How to cut fabric with the Cricut Rotary Blade and why it’s one of our favorite Cricut blades to use!
This is a sponsored conversation written by me on behalf of Cricut. The opinions and text are all mine.
All about Cricut Rotary Blade
The rotary blade is one of the Cricut Maker accessories that comes in the box with every Cricut Maker. It’s been really fun to use. I used it to make these DIY princess costumes, and it cut out fabric butterflies, stars and felt flowers like a champ! The blade glides and rolls, and can turn within a quarter of an inch to cut through tons of different fabrics.
Some of the materials and fabrics the Rotary Blade can cut:
Does this get your creative juices flowing? I am dying to try making something with velvet soon!
How to Cut Fabric with a Cricut Rotary Blade
Materials needed: Fabric FabricGrip™ Mat Brayer (optional) To show you how easy this is, I thought I would use some Cricut Fusible Fabric I had in my craft closet. I’ve been wanting to make something with this fabric for a while now. I decided to cut out the letters of my girls’ names so that I can iron them onto a pillow for each of their beds.
First, place the fabric onto the FabricGrip mat, and use the brayer to smooth out any wrinkles or bubbles in the fabric.
Add images or letters that you want to cut into Cricut Design Space, and when you are ready to cut, click ‘Make it.’
To save fabric, you can cut your images ‘ungrouped’ and ‘unattached.’ Your preview will look something like the example on the right when you go to cut. It looks crowded, but since it all comes off as separate pieces, that doesn’t matter! Load rotary blade and fabric-covered mat into your machine, and press ‘Go.’
It’s so fun to peel off the extra fabric and see everything cut out so perfectly. I mean, I could not possibly cut letters out this straight with scissors.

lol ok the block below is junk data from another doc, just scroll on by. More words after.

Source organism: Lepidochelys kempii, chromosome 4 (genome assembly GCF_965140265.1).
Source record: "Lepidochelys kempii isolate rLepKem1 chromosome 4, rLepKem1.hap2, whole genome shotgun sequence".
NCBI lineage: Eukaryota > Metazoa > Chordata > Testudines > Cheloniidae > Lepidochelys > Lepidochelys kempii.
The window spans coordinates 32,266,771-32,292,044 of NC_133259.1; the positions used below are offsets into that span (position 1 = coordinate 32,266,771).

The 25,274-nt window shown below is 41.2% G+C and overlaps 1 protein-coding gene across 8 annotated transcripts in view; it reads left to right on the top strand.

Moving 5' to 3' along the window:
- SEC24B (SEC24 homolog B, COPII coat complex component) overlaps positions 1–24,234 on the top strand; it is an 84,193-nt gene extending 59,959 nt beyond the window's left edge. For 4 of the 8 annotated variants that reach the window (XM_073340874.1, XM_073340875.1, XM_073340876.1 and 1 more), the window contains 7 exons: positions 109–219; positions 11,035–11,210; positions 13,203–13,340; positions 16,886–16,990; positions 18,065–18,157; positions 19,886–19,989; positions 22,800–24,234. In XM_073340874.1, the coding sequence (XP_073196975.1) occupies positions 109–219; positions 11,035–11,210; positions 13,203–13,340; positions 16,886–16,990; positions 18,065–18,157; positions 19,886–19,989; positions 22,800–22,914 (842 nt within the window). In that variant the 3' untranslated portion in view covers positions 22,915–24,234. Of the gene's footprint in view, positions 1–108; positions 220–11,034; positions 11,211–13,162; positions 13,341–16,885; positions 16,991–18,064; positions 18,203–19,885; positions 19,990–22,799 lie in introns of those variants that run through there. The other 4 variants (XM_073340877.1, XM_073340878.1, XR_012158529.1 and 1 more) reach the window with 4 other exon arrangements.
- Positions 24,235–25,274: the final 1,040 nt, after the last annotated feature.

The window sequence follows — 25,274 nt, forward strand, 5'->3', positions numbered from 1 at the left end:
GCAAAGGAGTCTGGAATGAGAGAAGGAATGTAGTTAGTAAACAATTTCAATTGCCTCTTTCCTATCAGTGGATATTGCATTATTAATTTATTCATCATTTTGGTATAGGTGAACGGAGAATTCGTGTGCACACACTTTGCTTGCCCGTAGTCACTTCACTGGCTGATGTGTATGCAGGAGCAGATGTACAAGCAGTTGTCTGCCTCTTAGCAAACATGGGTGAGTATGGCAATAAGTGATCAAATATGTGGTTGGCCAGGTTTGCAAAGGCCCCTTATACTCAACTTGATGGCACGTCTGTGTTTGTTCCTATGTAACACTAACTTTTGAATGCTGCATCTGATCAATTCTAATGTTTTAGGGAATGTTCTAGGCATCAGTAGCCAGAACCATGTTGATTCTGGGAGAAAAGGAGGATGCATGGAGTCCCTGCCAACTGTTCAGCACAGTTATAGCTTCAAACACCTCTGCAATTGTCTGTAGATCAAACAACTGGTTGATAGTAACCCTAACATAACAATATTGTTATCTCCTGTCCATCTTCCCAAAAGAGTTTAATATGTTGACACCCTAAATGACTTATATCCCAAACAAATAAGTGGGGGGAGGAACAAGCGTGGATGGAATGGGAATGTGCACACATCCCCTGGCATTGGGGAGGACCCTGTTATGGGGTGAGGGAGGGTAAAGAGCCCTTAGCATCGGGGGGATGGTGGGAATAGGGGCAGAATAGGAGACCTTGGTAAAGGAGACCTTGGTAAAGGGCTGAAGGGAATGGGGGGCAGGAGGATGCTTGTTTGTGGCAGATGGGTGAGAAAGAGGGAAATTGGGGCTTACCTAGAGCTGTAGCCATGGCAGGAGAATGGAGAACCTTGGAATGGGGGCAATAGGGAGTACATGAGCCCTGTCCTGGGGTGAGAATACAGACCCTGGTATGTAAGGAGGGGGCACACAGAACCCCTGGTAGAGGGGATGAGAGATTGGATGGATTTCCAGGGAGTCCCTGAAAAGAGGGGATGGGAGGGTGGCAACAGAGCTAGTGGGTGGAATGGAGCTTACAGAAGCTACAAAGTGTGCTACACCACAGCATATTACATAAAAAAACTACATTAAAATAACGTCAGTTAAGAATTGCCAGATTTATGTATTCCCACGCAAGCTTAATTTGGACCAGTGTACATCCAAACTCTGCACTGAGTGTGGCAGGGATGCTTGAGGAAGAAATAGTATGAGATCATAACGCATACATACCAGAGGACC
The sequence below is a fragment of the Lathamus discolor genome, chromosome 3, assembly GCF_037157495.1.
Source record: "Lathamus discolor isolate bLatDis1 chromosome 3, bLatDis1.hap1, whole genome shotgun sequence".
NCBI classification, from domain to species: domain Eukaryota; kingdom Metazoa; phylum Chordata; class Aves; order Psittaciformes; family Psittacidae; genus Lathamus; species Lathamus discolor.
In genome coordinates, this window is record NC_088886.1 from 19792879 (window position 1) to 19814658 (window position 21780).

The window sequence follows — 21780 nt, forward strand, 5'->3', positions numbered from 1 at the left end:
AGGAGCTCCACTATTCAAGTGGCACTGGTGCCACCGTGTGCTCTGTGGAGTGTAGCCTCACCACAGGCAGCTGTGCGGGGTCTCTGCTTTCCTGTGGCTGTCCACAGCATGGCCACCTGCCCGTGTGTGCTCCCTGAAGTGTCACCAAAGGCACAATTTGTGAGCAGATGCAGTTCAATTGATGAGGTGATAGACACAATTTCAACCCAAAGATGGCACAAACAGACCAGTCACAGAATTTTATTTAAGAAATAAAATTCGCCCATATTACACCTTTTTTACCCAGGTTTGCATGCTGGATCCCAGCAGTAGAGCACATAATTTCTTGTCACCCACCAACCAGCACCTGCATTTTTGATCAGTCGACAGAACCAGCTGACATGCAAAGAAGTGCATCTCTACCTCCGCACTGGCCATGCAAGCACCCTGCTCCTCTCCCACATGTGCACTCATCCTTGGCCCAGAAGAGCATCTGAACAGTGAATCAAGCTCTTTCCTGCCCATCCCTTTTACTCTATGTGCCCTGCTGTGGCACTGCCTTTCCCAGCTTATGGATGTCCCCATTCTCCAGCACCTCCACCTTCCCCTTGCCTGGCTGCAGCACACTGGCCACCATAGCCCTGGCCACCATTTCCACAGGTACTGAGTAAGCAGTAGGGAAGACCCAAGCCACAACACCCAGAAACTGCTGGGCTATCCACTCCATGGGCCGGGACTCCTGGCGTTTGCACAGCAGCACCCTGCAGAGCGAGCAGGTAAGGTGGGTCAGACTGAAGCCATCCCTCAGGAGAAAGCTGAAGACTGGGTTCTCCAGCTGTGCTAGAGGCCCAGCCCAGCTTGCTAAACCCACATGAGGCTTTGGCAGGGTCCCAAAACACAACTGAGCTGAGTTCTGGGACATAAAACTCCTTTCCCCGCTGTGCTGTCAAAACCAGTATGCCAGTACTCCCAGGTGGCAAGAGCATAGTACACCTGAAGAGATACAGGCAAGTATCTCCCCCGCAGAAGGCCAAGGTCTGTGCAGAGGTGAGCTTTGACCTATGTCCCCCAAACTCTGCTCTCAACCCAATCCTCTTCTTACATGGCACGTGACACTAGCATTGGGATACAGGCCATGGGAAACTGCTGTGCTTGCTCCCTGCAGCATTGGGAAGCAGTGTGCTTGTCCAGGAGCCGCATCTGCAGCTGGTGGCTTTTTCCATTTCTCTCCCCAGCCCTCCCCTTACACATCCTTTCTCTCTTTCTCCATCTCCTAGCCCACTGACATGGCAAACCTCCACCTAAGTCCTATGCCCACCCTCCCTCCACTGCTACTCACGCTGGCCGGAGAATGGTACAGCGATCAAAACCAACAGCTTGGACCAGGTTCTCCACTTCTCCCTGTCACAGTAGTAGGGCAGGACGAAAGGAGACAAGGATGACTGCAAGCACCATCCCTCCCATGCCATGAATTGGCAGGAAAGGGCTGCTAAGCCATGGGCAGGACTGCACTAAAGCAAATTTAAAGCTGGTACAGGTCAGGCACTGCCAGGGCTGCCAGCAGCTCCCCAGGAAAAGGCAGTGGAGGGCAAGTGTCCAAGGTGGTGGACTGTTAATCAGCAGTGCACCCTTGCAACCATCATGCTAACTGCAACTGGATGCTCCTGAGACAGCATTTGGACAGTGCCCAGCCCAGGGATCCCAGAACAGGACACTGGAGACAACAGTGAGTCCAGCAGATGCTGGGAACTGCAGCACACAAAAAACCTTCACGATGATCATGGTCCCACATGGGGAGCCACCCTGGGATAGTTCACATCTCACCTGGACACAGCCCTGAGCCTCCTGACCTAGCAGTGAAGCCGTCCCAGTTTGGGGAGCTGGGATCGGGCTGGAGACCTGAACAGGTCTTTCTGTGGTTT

The Cricut Maker and this rotary blade (as well as the knife blade and fine point blades) is amazing to me. I grew up watching my mom sew, and she cut everything out by hand. This makes sewing projects so much easier and you don’t have to worry about making a mistake, then having to re-trace and cut a piece out over again. Think about how easy cutting quilt pieces would be! If you sew, or like me, prefer to cut fabric for no-sew projects, the Maker is the way to go!
- Cricut Maker
- Cricut Rotary Blade
- FabricGrip Mat
- Place the fabric onto the FabricGrip mat, and use the brayer to smooth out any wrinkles or bubbles in the fabric.
- Add images, letters or sewing patterns that you want to cut in Cricut Design Space, and when you are ready to cut, click 'Make it.'
- Load rotary blade and fabric-covered mat into your machine, and press 'Go.'
- Watch as the rotary blade cuts fabric into PERFECT shapes or letters.
To save fabric, you can cut your images 'ungrouped' and 'unattached.' Your preview will look like everything is crowded, but since it all comes off as separate pieces, that doesn't matter!
Can I cut fabric or bonded fabric with a Cricut Explore or Explore Air 2?
Yes, you can! The rotary blade only works with the Cricut Maker, but you can cut some thin fabrics with a fine-point blade or use a bonded fabric blade and bonded fabric with Cricut Explore machines.
Check out these other Cricut Maker tutorials:
How to make Paper Flowers DIY Princess Costumes (includes a felt flower crown tutorial)
How to Make a Custom Shirt with a Cricut
If you have a Cricut Maker, have you tried the rotary blade yet? I’d love to see your projects if you want to drop a link in the comments!